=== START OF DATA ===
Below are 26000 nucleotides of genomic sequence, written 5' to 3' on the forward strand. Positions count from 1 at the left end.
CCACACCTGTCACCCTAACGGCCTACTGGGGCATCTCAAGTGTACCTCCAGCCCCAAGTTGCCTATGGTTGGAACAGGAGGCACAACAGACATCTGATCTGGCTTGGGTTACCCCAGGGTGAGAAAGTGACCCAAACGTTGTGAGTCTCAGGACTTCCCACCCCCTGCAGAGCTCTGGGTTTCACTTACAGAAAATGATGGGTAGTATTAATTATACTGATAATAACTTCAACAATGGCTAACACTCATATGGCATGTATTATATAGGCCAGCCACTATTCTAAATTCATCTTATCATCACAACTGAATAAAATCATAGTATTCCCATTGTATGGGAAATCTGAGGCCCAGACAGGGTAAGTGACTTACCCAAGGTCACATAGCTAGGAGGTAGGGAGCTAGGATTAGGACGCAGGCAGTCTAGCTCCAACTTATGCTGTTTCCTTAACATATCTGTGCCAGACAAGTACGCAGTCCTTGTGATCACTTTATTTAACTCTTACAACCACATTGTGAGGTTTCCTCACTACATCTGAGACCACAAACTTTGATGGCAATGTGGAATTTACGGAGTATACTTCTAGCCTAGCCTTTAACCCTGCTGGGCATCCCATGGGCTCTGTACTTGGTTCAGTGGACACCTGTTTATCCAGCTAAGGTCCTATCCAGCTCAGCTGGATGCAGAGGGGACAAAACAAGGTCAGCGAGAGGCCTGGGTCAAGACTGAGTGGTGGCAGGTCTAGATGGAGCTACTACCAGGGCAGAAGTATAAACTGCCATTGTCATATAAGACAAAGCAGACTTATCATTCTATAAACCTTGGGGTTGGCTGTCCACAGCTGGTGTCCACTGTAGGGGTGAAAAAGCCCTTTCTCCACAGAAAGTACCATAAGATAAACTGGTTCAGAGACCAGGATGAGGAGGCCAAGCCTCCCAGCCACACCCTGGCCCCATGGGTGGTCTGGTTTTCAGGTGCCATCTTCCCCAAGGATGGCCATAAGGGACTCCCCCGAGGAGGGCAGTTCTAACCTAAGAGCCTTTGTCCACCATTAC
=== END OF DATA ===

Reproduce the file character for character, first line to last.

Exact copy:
Below are 26000 nucleotides of genomic sequence, written 5' to 3' on the forward strand. Positions count from 1 at the left end.
CCACACCTGTCACCCTAACGGCCTACTGGGGCATCTCAAGTGTACCTCCAGCCCCAAGTTGCCTATGGTTGGAACAGGAGGCACAACAGACATCTGATCTGGCTTGGGTTACCCCAGGGTGAGAAAGTGACCCAAACGTTGTGAGTCTCAGGACTTCCCACCCCCTGCAGAGCTCTGGGTTTCACTTACAGAAAATGATGGGTAGTATTAATTATACTGATAATAACTTCAACAATGGCTAACACTCATATGGCATGTATTATATAGGCCAGCCACTATTCTAAATTCATCTTATCATCACAACTGAATAAAATCATAGTATTCCCATTGTATGGGAAATCTGAGGCCCAGACAGGGTAAGTGACTTACCCAAGGTCACATAGCTAGGAGGTAGGGAGCTAGGATTAGGACGCAGGCAGTCTAGCTCCAACTTATGCTGTTTCCTTAACATATCTGTGCCAGACAAGTACGCAGTCCTTGTGATCACTTTATTTAACTCTTACAACCACATTGTGAGGTTTCCTCACTACATCTGAGACCACAAACTTTGATGGCAATGTGGAATTTACGGAGTATACTTCTAGCCTAGCCTTTAACCCTGCTGGGCATCCCATGGGCTCTGTACTTGGTTCAGTGGACACCTGTTTATCCAGCTAAGGTCCTATCCAGCTCAGCTGGATGCAGAGGGGACAAAACAAGGTCAGCGAGAGGCCTGGGTCAAGACTGAGTGGTGGCAGGTCTAGATGGAGCTACTACCAGGGCAGAAGTATAAACTGCCATTGTCATATAAGACAAAGCAGACTTATCATTCTATAAACCTTGGGGTTGGCTGTCCACAGCTGGTGTCCACTGTAGGGGTGAAAAAGCCCTTTCTCCACAGAAAGTACCATAAGATAAACTGGTTCAGAGACCAGGATGAGGAGGCCAAGCCTCCCAGCCACACCCTGGCCCCATGGGTGGTCTGGTTTTCAGGTGCCATCTTCCCCAAGGATGGCCATAAGGGACTCCCCCGAGGAGGGCAGTTCTAACCTAAGAGCCTTTGTCCACCATTAC